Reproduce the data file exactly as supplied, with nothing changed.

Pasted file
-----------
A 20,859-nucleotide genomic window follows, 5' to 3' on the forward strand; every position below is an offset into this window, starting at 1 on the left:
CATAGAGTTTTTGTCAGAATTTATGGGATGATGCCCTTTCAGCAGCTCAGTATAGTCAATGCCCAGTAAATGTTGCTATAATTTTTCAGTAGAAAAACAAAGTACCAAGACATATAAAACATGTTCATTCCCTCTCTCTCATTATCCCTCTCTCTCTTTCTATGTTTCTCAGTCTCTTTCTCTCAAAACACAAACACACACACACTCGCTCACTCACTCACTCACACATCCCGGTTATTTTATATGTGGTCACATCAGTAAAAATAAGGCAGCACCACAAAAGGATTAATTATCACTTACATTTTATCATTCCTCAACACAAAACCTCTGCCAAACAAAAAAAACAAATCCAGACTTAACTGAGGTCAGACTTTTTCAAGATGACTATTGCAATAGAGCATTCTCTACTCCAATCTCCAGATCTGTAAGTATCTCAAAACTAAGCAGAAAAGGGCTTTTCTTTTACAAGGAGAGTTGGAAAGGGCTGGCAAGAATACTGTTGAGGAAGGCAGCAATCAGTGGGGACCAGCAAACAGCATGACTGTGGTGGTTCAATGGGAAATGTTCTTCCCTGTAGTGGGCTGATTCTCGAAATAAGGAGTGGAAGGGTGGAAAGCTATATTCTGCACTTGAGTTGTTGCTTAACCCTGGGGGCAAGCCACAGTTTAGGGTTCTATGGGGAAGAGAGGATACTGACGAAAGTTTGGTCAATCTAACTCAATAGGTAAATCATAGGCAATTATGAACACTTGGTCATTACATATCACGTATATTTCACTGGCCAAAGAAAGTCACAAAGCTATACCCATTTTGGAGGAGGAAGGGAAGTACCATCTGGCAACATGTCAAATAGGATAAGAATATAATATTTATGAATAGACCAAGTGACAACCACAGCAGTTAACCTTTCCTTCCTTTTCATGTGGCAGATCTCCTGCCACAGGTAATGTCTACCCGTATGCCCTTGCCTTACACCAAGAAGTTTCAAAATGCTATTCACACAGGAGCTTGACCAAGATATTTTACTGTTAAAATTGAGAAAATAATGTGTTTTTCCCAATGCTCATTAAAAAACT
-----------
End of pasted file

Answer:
A 20,859-nucleotide genomic window follows, 5' to 3' on the forward strand; every position below is an offset into this window, starting at 1 on the left:
CATAGAGTTTTTGTCAGAATTTATGGGATGATGCCCTTTCAGCAGCTCAGTATAGTCAATGCCCAGTAAATGTTGCTATAATTTTTCAGTAGAAAAACAAAGTACCAAGACATATAAAACATGTTCATTCCCTCTCTCTCATTATCCCTCTCTCTCTTTCTATGTTTCTCAGTCTCTTTCTCTCAAAACACAAACACACACACACTCGCTCACTCACTCACTCACACATCCCGGTTATTTTATATGTGGTCACATCAGTAAAAATAAGGCAGCACCACAAAAGGATTAATTATCACTTACATTTTATCATTCCTCAACACAAAACCTCTGCCAAACAAAAAAAACAAATCCAGACTTAACTGAGGTCAGACTTTTTCAAGATGACTATTGCAATAGAGCATTCTCTACTCCAATCTCCAGATCTGTAAGTATCTCAAAACTAAGCAGAAAAGGGCTTTTCTTTTACAAGGAGAGTTGGAAAGGGCTGGCAAGAATACTGTTGAGGAAGGCAGCAATCAGTGGGGACCAGCAAACAGCATGACTGTGGTGGTTCAATGGGAAATGTTCTTCCCTGTAGTGGGCTGATTCTCGAAATAAGGAGTGGAAGGGTGGAAAGCTATATTCTGCACTTGAGTTGTTGCTTAACCCTGGGGGCAAGCCACAGTTTAGGGTTCTATGGGGAAGAGAGGATACTGACGAAAGTTTGGTCAATCTAACTCAATAGGTAAATCATAGGCAATTATGAACACTTGGTCATTACATATCACGTATATTTCACTGGCCAAAGAAAGTCACAAAGCTATACCCATTTTGGAGGAGGAAGGGAAGTACCATCTGGCAACATGTCAAATAGGATAAGAATATAATATTTATGAATAGACCAAGTGACAACCACAGCAGTTAACCTTTCCTTCCTTTTCATGTGGCAGATCTCCTGCCACAGGTAATGTCTACCCGTATGCCCTTGCCTTACACCAAGAAGTTTCAAAATGCTATTCACACAGGAGCTTGACCAAGATATTTTACTGTTAAAATTGAGAAAATAATGTGTTTTTCCCAATGCTCATTAAAAAACT